There is a temptation to call Tuesday evening’s High Court of Justice ruling against the legality of the Tal Law a landmark decision, a towering ruling that will stand out against the undulating vista of history and judiciary precedent — a decision that will change the face of the IDF the way that Brown v. Board of Education changed the face of America’s public school system. But that temptation is best resisted.

The Israel Defense Forces, come August 1 when the law expires, is not going to be robustly populated with soldiers in sidelocks. The 61,000 Talmud students and yeshiva dwellers currently exempted under the Tal Law will not soon arrive at the gates of Camp Dori, the IDF’s induction center.

Prime Minister Netanyahu has promised that a “more just” decision would be reached. The emphasis should be on “more.” Justice is beyond the grasp of this Israeli government, just as it has been beyond the grasp of every government since the state’s inception in 1948, when Ben-Gurion agreed to the “deal,” a 400-person exemption so that the flame of Torah study could continue to burn after the decimation of the Holocaust.

The Tal Law — named for Justice Zvi Tal, who headed a commission founded in 1999 at the behest of then-prime minister Ehud Barak — has allowed all male yeshiva students five years of additional Torah study after draft age. At 22, they were given a year to decide whether to remain in yeshiva, perhaps for life, or join the workforce. Those who chose the latter option could either enlist in the army for an abbreviated term of service with high pay or perform a year of national service without pay. Frequently, because of their age and the number of children they had, the law essentially served yeshiva students as an exemption. In 2010, only 600 ultra-Orthodox men joined the IDF, the High Court of Justice said Tuesday in its ruling.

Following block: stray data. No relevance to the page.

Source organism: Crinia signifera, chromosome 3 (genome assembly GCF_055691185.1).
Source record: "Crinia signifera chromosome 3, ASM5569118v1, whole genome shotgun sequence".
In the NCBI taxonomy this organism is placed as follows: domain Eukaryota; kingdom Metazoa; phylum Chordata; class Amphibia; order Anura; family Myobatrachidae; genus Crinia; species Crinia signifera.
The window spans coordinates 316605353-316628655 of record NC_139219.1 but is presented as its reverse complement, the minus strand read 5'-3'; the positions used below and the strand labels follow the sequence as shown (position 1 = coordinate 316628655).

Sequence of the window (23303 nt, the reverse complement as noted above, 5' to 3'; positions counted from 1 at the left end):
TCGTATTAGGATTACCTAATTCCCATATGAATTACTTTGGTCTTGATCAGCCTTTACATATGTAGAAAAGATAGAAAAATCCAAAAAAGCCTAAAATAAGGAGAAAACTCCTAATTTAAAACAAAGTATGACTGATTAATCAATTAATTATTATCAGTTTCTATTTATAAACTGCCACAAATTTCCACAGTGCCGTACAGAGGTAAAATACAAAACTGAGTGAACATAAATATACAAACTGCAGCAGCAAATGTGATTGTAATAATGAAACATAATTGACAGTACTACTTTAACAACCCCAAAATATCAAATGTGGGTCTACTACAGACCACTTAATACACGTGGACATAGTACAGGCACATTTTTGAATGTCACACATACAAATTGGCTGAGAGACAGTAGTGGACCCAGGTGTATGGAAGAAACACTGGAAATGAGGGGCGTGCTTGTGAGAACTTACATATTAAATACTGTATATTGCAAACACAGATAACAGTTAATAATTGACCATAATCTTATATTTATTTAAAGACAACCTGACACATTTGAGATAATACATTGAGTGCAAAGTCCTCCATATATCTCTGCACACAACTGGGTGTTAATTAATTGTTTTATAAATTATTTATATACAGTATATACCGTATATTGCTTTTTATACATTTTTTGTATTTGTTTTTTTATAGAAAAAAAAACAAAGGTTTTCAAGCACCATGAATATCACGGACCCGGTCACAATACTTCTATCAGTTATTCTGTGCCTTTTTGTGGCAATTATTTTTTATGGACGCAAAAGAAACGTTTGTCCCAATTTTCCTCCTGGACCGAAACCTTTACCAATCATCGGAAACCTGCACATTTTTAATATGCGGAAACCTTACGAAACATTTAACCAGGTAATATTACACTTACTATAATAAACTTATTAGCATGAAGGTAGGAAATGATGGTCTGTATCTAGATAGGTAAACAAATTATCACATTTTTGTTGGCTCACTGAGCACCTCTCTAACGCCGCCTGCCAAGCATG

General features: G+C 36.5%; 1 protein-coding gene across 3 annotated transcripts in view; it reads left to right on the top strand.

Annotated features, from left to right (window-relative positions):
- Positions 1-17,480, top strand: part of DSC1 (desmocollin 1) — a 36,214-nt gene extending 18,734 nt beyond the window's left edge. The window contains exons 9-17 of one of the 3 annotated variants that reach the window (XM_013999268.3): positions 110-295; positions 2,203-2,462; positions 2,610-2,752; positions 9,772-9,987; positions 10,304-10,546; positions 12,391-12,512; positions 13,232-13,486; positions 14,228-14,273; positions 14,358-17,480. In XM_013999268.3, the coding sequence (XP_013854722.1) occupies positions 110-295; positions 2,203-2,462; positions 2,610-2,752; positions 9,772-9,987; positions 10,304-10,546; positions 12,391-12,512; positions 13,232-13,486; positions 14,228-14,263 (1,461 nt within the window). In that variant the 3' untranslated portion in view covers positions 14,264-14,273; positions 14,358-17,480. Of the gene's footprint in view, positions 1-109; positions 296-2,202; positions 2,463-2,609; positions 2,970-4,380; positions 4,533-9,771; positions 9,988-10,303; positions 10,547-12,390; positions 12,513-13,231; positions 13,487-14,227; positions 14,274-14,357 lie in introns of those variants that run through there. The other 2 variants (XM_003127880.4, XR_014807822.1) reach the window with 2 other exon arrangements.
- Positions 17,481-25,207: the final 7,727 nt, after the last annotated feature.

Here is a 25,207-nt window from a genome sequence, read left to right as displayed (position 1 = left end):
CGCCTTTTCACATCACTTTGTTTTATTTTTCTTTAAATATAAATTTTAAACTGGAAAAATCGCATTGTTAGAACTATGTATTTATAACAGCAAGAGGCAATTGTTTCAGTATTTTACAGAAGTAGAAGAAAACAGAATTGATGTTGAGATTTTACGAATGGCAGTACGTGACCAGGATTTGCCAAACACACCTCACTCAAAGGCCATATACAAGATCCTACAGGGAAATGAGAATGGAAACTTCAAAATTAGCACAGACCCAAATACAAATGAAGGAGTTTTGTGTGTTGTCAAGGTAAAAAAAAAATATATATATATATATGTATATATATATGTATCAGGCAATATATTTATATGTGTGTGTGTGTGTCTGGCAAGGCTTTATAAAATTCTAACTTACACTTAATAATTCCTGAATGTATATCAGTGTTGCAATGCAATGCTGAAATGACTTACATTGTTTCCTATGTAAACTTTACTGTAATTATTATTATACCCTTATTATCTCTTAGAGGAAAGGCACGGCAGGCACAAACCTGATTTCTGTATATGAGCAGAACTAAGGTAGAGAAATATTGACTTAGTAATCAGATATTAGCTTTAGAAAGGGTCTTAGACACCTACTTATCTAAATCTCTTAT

Supreme Court President Dorit Beinisch deemed the law “unconstitutional.” Justice Elyakim Rubinstein referenced the great Torah scholar of the Middle Ages, Maimonides, who ruled that in a just war “grooms should leave their chambers and brides their wedding canopies” in order to fight. Sharpening his rhetorical blade further, he wondered whether “in a time when there are those looking to annihilate us,” as it says in the Passover Haggadah, the ultra-Orthodox community planned to resemble the Israelite tribes of Reuven and Gad, who were asked by Moses: “Shall your brethren go to war, and shall ye sit here?”

The answer most likely remains a resounding, deflating yes.

Maj. Gen. Orna Barbivai, the head of Manpower in the IDF, said last week, amid the storm over the Tal Law, that she remains determined to “preserve the people’s army model in the IDF” and that there was “no other alternative” but to inculcate a strong desire among “diverse and different sectors of the population” to serve.

Her predecessor, the now-retired Maj. Gen. Elazar Stern, has far more leeway for candor. “The state of Israel is currently incapable of forcibly drafting three ultra-Orthodox men at the same time,” he said in a recent phone conversation.

Stern’s solution is to “swallow hard” and simply exempt all ultra-Orthodox men from service. Once the threat of the army no longer hovers over their heads, he said, half of them would leave the yeshivas and join the workforce. The wheels of integration would then finally start to spin and hopefully, in 10 years’ time, we’ll “meet them around the bend and try again.”